3:15 p.m. ET: It's fair to say the Obama transition team has had better days. The incoming administration is navigating troubled waters both foreign and domestic today, as Hillary Clinton parries questions about Bill (of course) in the Senate and Obama officials continued gathering support for the proposed stimulus package and the second half of the financial bailout.
On the Hill, Clinton has been bouncing back and forth between working to articulate her foreign policy vision and trying to explain how her husband's foundation can keep taking foreign donations without creating a conflict of interest. Richard Lugar wants the foundation to avoid taking any new foreign donations, though Clinton at this point doesn't seem that interested in changing an agreement that was painstakingly worked out between her and Obama officials.
As for the economy, Obama himself met with Senate Democrats today to rally support for his plan. Ben Bernanke said today that a stimulus package was a good idea but that other steps would likely be necessary to boost the international financial system. Tim Geithner, meanwhile, might have some old-fashioned "nanny problems," as Republicans raise questions about the immigration status of the Treasury nominee's former housekeeper. It also looks like Geithner failed to pay some Social Security and Medicare taxes in a timely fashion, probably not a good idea since, you know, he's going to be in charge of taxes.
8 a.m. ET: Ten weeks after suffering the loss of the White House and their second consecutive demoralizing congressional election, Republicans are starting to get their voice back. The party has no chairman, no favorite for 2012 and only the barest claim to a seat at the Senate negotiating table. But at least they have found, in the financial bailout and the upcoming stimulus package, a pair of issues around which they can rally.
In a fitting end to his administration, given how much he has frustrated his fellow Republicans the last few years, President Bush yesterday asked Congress for the remaining $350 billion in bailout money on behalf of Barack Obama. In September, the initial financial rescue vote split the GOP (and sent John McCain into a tailspin from which he never recovered). But Republicans' reaction to Monday's request appeared far more unified; John Boehner and Mitch McConnell both came out opposed to spending the remaining money without tight restrictions and far more transparency than there has been so far. They have no responsibility to govern and are under no obligation to help Democrats continue a bailout that has grown increasingly unpopular with the public, so why not watch from the sidelines as the majority party struggles to cope with an economic mess.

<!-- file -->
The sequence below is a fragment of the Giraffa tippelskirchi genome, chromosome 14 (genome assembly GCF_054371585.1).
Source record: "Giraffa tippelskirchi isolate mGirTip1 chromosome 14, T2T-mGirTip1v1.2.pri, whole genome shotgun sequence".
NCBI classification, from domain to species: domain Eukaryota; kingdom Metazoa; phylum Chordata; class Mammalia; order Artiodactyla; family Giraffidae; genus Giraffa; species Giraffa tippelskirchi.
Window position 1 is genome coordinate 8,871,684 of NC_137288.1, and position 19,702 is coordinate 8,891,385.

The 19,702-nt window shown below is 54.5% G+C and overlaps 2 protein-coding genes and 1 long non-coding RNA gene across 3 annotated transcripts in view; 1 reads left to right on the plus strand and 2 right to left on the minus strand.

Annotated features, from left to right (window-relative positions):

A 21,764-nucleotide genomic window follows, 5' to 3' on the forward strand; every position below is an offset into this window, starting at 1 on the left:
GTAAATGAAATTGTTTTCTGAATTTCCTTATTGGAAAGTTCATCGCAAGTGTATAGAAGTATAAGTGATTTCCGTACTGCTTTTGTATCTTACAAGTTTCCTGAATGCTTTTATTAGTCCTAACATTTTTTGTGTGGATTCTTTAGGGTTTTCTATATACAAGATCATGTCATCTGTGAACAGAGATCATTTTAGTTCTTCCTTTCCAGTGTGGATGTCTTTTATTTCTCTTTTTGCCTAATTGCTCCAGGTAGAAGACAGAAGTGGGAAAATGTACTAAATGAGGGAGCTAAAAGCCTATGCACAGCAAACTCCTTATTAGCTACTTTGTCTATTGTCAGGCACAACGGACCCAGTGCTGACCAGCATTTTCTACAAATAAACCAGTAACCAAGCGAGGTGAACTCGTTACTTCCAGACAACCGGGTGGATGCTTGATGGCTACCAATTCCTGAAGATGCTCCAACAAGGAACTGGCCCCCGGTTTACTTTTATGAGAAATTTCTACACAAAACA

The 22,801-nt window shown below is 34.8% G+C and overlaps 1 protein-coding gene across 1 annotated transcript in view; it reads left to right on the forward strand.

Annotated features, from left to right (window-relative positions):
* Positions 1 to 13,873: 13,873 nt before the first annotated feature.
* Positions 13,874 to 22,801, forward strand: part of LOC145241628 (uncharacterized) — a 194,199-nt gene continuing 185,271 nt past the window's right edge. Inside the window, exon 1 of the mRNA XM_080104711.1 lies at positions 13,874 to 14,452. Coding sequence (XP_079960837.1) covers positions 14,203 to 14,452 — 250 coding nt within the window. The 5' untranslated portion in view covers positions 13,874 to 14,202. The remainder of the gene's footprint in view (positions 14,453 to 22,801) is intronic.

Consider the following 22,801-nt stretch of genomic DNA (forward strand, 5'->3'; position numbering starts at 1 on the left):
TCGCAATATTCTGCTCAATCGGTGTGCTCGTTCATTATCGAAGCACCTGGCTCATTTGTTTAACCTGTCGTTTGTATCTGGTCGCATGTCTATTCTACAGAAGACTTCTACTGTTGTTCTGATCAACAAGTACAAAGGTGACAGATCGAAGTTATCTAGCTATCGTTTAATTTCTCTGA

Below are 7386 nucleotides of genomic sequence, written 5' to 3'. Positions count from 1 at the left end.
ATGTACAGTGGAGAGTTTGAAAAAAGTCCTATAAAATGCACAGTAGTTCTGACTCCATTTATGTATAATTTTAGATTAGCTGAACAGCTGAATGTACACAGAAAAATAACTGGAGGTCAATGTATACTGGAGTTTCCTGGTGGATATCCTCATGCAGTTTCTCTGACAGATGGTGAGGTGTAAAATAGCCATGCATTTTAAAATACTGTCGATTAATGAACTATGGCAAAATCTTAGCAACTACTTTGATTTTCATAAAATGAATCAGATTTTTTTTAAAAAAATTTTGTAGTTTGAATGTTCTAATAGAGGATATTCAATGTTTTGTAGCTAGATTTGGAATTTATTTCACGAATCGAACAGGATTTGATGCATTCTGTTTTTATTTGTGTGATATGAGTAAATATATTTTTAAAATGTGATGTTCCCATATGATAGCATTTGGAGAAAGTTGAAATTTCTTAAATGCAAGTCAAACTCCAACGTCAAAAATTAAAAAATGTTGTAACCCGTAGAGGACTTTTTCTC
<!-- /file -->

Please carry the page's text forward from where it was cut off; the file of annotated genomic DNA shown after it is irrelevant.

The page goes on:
Of course, it's not all peaches and cream for Republicans. While the bailout bill may present a clear opportunity to unite around conservative principles, the stimulus package will present a choice for the GOP that they will face frequently over the next four years: Should they join the negotiations, and hope to extract at least a few concessions from Obama and Democrats? Or should they simply stand back and attack? The public at large seems to favor the stimulus plan being discussed, but that doesn't mean the Republican base likes the measure.
The GOP also faces a retirement problem. On Monday, George Voinovich became the fourth Republican to announce his plan to leave the Senate after 2010, giving his party yet another seat to defend. Republicans also won't have the Roland Burris story to kick around anymore, as Senate Democrats have decided to end their two weeks of self-defeating delay by seating the new junior Senator from Illinois. Might this provide the GOP with an electoral bright spot? Party leaders are already talking of making Burris' defeat a priority, though it seems likely that Burris' predecessor is going to provide him plenty of campaign and fundraising help.
And what about New York? The lengthy process of replacing Hillary Clinton continues. David Paterson said yesterday Caroline Kennedy's effort "impressed" him during her interview Saturday, which sounds good for her, though he also said "she didn't eliminate herself in the meeting," which sounds pretty tepid. But at least it's a start.
January 13, 2009; 8:00 AM ET
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